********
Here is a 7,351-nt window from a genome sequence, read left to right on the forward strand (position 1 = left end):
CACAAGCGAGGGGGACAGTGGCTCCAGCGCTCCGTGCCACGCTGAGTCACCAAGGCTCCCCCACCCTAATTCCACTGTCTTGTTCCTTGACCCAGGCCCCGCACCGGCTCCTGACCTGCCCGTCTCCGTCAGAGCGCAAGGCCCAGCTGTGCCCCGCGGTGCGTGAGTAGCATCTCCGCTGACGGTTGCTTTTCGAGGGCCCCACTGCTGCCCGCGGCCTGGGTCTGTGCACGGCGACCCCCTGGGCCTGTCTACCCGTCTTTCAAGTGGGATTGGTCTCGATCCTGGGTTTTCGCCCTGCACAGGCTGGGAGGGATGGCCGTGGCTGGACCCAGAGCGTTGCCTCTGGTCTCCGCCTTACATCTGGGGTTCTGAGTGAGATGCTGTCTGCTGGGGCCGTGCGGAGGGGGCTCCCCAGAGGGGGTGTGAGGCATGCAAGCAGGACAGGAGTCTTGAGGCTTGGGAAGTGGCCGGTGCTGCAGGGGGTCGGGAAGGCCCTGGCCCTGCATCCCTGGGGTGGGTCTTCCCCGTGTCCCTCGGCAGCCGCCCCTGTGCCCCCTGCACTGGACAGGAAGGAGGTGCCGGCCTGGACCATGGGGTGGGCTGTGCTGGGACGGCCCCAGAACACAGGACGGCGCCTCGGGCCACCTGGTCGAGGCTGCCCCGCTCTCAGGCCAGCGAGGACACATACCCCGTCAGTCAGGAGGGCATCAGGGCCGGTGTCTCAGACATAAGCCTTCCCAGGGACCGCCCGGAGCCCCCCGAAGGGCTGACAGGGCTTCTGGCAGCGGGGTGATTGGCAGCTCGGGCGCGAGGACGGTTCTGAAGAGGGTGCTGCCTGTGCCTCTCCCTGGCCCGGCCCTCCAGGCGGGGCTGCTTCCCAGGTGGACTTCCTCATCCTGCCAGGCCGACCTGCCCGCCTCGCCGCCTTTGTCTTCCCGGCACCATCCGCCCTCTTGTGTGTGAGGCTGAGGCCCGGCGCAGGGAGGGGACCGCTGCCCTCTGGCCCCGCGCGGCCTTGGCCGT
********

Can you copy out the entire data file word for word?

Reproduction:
Here is a 7,351-nt window from a genome sequence, read left to right on the forward strand (position 1 = left end):
CACAAGCGAGGGGGACAGTGGCTCCAGCGCTCCGTGCCACGCTGAGTCACCAAGGCTCCCCCACCCTAATTCCACTGTCTTGTTCCTTGACCCAGGCCCCGCACCGGCTCCTGACCTGCCCGTCTCCGTCAGAGCGCAAGGCCCAGCTGTGCCCCGCGGTGCGTGAGTAGCATCTCCGCTGACGGTTGCTTTTCGAGGGCCCCACTGCTGCCCGCGGCCTGGGTCTGTGCACGGCGACCCCCTGGGCCTGTCTACCCGTCTTTCAAGTGGGATTGGTCTCGATCCTGGGTTTTCGCCCTGCACAGGCTGGGAGGGATGGCCGTGGCTGGACCCAGAGCGTTGCCTCTGGTCTCCGCCTTACATCTGGGGTTCTGAGTGAGATGCTGTCTGCTGGGGCCGTGCGGAGGGGGCTCCCCAGAGGGGGTGTGAGGCATGCAAGCAGGACAGGAGTCTTGAGGCTTGGGAAGTGGCCGGTGCTGCAGGGGGTCGGGAAGGCCCTGGCCCTGCATCCCTGGGGTGGGTCTTCCCCGTGTCCCTCGGCAGCCGCCCCTGTGCCCCCTGCACTGGACAGGAAGGAGGTGCCGGCCTGGACCATGGGGTGGGCTGTGCTGGGACGGCCCCAGAACACAGGACGGCGCCTCGGGCCACCTGGTCGAGGCTGCCCCGCTCTCAGGCCAGCGAGGACACATACCCCGTCAGTCAGGAGGGCATCAGGGCCGGTGTCTCAGACATAAGCCTTCCCAGGGACCGCCCGGAGCCCCCCGAAGGGCTGACAGGGCTTCTGGCAGCGGGGTGATTGGCAGCTCGGGCGCGAGGACGGTTCTGAAGAGGGTGCTGCCTGTGCCTCTCCCTGGCCCGGCCCTCCAGGCGGGGCTGCTTCCCAGGTGGACTTCCTCATCCTGCCAGGCCGACCTGCCCGCCTCGCCGCCTTTGTCTTCCCGGCACCATCCGCCCTCTTGTGTGTGAGGCTGAGGCCCGGCGCAGGGAGGGGACCGCTGCCCTCTGGCCCCGCGCGGCCTTGGCCGT